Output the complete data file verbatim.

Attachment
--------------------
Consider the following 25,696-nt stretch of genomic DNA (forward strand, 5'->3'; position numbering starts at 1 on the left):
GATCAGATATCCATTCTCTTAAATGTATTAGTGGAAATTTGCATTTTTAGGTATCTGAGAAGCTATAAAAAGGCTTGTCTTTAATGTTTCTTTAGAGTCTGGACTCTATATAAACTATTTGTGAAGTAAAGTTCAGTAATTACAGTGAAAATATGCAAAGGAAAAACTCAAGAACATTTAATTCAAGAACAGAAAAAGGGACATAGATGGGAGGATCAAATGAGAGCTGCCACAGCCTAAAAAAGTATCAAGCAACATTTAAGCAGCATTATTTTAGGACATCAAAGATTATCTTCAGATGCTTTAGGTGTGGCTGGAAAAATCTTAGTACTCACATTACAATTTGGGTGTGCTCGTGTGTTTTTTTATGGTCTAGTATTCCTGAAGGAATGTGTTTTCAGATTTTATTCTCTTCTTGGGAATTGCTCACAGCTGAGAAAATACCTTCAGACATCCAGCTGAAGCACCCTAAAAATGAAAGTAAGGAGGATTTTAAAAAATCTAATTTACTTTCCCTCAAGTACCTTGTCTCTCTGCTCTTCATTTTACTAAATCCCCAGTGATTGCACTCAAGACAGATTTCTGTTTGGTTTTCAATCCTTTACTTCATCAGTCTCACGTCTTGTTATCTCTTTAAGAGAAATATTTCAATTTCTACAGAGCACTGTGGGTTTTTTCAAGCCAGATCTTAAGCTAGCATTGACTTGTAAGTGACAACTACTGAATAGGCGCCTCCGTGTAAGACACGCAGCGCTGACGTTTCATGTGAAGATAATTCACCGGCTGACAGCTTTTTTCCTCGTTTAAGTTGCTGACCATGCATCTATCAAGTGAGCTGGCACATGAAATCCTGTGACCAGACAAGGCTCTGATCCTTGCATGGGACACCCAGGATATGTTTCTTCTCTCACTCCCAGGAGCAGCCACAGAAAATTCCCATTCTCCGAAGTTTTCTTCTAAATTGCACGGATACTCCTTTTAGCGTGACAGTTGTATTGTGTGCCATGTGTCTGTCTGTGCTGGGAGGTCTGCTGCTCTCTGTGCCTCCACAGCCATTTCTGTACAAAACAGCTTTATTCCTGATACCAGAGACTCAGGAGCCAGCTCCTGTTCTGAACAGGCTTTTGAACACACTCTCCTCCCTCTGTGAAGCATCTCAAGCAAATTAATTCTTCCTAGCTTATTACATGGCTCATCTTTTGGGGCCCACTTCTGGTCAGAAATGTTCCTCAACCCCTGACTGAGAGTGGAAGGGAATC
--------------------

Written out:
Consider the following 25,696-nt stretch of genomic DNA (forward strand, 5'->3'; position numbering starts at 1 on the left):
GATCAGATATCCATTCTCTTAAATGTATTAGTGGAAATTTGCATTTTTAGGTATCTGAGAAGCTATAAAAAGGCTTGTCTTTAATGTTTCTTTAGAGTCTGGACTCTATATAAACTATTTGTGAAGTAAAGTTCAGTAATTACAGTGAAAATATGCAAAGGAAAAACTCAAGAACATTTAATTCAAGAACAGAAAAAGGGACATAGATGGGAGGATCAAATGAGAGCTGCCACAGCCTAAAAAAGTATCAAGCAACATTTAAGCAGCATTATTTTAGGACATCAAAGATTATCTTCAGATGCTTTAGGTGTGGCTGGAAAAATCTTAGTACTCACATTACAATTTGGGTGTGCTCGTGTGTTTTTTTATGGTCTAGTATTCCTGAAGGAATGTGTTTTCAGATTTTATTCTCTTCTTGGGAATTGCTCACAGCTGAGAAAATACCTTCAGACATCCAGCTGAAGCACCCTAAAAATGAAAGTAAGGAGGATTTTAAAAAATCTAATTTACTTTCCCTCAAGTACCTTGTCTCTCTGCTCTTCATTTTACTAAATCCCCAGTGATTGCACTCAAGACAGATTTCTGTTTGGTTTTCAATCCTTTACTTCATCAGTCTCACGTCTTGTTATCTCTTTAAGAGAAATATTTCAATTTCTACAGAGCACTGTGGGTTTTTTCAAGCCAGATCTTAAGCTAGCATTGACTTGTAAGTGACAACTACTGAATAGGCGCCTCCGTGTAAGACACGCAGCGCTGACGTTTCATGTGAAGATAATTCACCGGCTGACAGCTTTTTTCCTCGTTTAAGTTGCTGACCATGCATCTATCAAGTGAGCTGGCACATGAAATCCTGTGACCAGACAAGGCTCTGATCCTTGCATGGGACACCCAGGATATGTTTCTTCTCTCACTCCCAGGAGCAGCCACAGAAAATTCCCATTCTCCGAAGTTTTCTTCTAAATTGCACGGATACTCCTTTTAGCGTGACAGTTGTATTGTGTGCCATGTGTCTGTCTGTGCTGGGAGGTCTGCTGCTCTCTGTGCCTCCACAGCCATTTCTGTACAAAACAGCTTTATTCCTGATACCAGAGACTCAGGAGCCAGCTCCTGTTCTGAACAGGCTTTTGAACACACTCTCCTCCCTCTGTGAAGCATCTCAAGCAAATTAATTCTTCCTAGCTTATTACATGGCTCATCTTTTGGGGCCCACTTCTGGTCAGAAATGTTCCTCAACCCCTGACTGAGAGTGGAAGGGAATC